The Ordinary just launched a fragrance-free barrier support serum! And to much of Cassandra’s surprise, the ingredients were super complex! This is interesting because most of The Ordinary’s products are normally single-ingredient actives. Cassandra wasn’t expecting them to launch a product with multiple ingredients, but it’s a complete blend! The Ordinary doesn’t have any barrier support serums. So, it’s fascinating to it being brought to market, and it’s fascinating to see how The Ordinary has revolutionized and elevated its simplistic take on skincare.
Water and propanediol
The first ingredients are water and propanediol. Of course, water is a hydrator, and propanediol is a humectant. This is great because humectants pull water deep into the skin. Hydration is like the foundation of barrier repair. Moreover, propanediol is slippery which makes the product slippery.
There is also a large amount of niacinamide in the formula. Niacinamide is a powder, and likewise, it’s very hard to formulate into skincare products. But, The Ordinary did it very well, and the formula is not chalky at all. In addition to redness, niacinamide soothes inflammation which can damage the skin barrier. Niacinamide also controls oil production, and it promotes the production of ceramides. Ceramides are one of the most important components of skin barrier repair.
This product contains two polar lipids called sphingolipids and phospholipids. Polar lipids are essential to building the cell’s membrane. The cell membrane (also known as the plasma membrane) separates the inner contents of a cell from its exterior environment. This cell membrane provides a protective barrier around the cell and regulates which materials can pass in or out (NIH, 2023).
Specifically,phospholipidsprovide a barrier for the skin while hydrating and helping it to repair. On the other hand, sphingolipids are enriched in the central nervous system (CNS), and they participate in tissue development and the protection of cells (NIH, 2023).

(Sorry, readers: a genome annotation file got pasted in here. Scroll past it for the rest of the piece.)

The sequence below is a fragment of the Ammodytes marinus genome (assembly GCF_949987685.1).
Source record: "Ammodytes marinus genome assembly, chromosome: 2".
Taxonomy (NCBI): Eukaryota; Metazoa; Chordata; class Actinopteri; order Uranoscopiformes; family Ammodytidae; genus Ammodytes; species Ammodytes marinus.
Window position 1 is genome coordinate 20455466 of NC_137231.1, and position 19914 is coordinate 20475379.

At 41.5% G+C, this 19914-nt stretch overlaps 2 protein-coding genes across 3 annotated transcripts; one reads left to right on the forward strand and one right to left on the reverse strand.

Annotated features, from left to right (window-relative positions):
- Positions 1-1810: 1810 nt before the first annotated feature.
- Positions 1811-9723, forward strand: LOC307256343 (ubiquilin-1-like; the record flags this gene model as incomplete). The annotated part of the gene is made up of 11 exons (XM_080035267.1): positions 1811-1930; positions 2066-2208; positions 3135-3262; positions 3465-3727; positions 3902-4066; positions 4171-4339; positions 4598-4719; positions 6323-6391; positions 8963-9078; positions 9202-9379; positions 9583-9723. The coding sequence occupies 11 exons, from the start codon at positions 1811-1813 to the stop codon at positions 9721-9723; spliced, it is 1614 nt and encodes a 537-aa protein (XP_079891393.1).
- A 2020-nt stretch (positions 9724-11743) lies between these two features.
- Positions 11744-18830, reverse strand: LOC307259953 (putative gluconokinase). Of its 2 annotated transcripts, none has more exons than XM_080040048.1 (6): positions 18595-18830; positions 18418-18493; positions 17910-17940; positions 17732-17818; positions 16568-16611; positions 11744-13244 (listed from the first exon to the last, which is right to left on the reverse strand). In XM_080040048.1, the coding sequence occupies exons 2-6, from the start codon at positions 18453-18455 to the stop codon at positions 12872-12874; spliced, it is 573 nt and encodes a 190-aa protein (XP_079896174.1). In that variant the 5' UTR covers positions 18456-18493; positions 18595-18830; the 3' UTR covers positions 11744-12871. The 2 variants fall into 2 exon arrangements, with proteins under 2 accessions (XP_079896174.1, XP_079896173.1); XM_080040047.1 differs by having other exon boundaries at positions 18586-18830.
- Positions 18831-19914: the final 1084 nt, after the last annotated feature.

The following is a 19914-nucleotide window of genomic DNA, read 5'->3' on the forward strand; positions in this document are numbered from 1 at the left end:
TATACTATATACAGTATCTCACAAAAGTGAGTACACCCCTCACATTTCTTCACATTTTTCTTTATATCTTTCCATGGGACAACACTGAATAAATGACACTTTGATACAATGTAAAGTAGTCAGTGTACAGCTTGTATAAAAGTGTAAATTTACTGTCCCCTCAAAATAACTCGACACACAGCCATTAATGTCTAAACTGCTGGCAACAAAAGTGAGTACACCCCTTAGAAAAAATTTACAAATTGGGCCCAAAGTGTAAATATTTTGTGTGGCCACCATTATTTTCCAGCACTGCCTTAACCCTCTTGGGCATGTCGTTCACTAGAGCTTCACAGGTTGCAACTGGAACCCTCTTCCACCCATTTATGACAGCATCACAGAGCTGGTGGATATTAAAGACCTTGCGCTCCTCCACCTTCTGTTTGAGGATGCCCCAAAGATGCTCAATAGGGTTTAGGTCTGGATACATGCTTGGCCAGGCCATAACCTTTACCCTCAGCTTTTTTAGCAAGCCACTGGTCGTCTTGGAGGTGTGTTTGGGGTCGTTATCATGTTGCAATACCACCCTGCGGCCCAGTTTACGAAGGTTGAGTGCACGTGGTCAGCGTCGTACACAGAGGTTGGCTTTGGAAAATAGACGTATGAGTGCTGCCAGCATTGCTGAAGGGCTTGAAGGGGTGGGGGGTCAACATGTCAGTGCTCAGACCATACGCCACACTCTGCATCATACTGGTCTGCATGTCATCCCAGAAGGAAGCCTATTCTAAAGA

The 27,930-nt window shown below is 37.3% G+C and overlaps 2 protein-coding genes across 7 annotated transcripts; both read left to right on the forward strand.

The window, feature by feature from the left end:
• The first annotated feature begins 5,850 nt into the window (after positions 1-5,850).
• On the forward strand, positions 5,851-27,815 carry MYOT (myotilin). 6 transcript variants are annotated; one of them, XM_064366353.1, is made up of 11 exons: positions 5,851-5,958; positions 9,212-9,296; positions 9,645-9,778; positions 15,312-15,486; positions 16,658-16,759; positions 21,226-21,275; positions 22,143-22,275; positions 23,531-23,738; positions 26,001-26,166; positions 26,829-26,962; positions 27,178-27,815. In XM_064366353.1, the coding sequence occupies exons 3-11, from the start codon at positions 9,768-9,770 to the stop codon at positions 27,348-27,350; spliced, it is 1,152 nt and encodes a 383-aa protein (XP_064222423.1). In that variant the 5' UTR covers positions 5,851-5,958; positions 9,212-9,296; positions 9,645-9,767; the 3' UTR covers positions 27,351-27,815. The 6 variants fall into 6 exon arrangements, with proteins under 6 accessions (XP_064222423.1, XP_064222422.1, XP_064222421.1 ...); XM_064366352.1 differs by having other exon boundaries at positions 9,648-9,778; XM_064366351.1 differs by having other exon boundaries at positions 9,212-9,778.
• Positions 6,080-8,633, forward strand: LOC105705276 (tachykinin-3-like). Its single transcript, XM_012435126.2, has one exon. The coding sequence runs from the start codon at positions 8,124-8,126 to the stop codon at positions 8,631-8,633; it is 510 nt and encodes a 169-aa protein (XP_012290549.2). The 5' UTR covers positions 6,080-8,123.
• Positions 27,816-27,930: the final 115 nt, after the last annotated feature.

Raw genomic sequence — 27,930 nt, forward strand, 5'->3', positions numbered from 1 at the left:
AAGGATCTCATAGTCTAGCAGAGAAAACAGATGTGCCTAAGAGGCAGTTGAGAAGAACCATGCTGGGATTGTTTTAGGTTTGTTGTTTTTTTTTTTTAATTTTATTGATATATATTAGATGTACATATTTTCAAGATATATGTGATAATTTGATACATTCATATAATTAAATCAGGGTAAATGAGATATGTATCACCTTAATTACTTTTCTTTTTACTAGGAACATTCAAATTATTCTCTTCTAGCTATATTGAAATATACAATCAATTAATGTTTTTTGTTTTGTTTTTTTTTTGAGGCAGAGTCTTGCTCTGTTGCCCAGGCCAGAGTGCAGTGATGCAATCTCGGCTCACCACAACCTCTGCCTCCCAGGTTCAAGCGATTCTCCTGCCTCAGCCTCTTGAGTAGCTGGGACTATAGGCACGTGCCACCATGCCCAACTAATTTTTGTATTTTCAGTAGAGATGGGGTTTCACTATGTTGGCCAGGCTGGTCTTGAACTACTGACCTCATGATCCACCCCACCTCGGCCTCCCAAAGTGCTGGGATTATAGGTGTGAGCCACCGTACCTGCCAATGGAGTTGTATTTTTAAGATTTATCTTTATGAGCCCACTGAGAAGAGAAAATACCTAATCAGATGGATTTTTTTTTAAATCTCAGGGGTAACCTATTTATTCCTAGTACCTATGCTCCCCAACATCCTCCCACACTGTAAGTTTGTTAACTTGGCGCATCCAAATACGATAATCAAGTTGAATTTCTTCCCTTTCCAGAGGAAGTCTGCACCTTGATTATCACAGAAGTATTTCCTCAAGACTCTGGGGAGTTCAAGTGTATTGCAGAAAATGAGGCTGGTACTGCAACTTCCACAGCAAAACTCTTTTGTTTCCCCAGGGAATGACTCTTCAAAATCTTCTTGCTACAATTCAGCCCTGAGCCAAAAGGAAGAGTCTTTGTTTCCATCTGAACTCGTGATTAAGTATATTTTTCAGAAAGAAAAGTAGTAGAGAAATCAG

This serum also contains phenoxyethanol, and it adds a sensorial experience to the product. It can make your skin flush, or it can make it feel “fresh” in a similar way to menthol although there is no minty smell. Phenoxyethanol is an aromatic alcohol and preservative. If you’re sensitive, you can let it air out in your hand. Then, you can put it on your face. If you apply it directly to your face, it probably will flush your skin.
The barrier repair also contains ginger extract which Cassandra found strange because it contains gingerol which can be very irritating. The serum also contains phytic acid and acetic acid. These acids aren’t exfoliating. They function as soothing antioxidants that protect the skin from environmental damage. There’s also grape seed oil which is filled with anti-inflammatory and skin-supportive omega-3 and omega-6 fatty acids.
EGCG(epigallocatechin gallate) is also included. EGCG can be found in green and black tea. In this formula, EGCG is being used as an antioxidant and for moisture retention. Next, we have xylitol glucoside. Xylitol glucoside is a plant sugar that grabs moisture and holds it in the skin (humectant).
Why is The Ordinary’s Barrier Repair serum pink?
There’s another plant extract called cyanocobalamin which is also known as B12. B12 can help with redness and inflammation, and it also gives the serum its pink color. So, this formula is a naturally bright pink color. It’s fragrance-free, dye-free, and it rubs on clear. Although it would probably pill a little under makeup, it doesn’t stain or feel sticky. And for $17, you’re getting a ton of ingredients, not just the pink color. A little bit definitely goes a long way.
Does The Ordinary’s Barrier Repair Serum work? Who is it for?
Cassandra tried this product for about 2 weeks. It seems to be a light moisturizer for oily skin or a nice barrier serum for combo to dry skin. If you have dry patches of irritation, you might need something different. if you simply have dry skin, you’ll want to use this, and then, put moisturize over the top.
Is it for sensitive skin?
This is probably for non-sensitive skin types, meaning it’s for people who don’t have very reactive skin. When it says “barrier support,” this means it’s for damaged skin or someone who needs support and moisturization. For instance, Cassandra feels like it help her barrier repair, especially since she’s been stressed and skin-picking hasn’t been following her skincare regimen as closely.
What can you use it with?
During her skincare regimen, Cassandra uses this with tretinoin, snail mucin, and aWishful Sleepmask.
Coverphoto cred: Deciem/ The Ordinary